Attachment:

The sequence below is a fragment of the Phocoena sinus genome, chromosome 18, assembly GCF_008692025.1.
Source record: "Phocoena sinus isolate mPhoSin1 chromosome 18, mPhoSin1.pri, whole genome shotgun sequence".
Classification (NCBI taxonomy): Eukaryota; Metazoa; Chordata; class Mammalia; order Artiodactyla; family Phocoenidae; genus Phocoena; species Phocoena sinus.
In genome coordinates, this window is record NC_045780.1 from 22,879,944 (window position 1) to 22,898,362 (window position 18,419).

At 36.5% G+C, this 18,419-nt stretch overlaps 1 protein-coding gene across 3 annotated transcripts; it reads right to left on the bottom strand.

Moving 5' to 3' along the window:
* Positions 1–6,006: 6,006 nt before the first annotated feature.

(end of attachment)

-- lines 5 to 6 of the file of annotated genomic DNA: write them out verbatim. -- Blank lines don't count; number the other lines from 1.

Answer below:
At 36.5% G+C, this 18,419-nt stretch overlaps 1 protein-coding gene across 3 annotated transcripts; it reads right to left on the bottom strand.

Moving 5' to 3' along the window: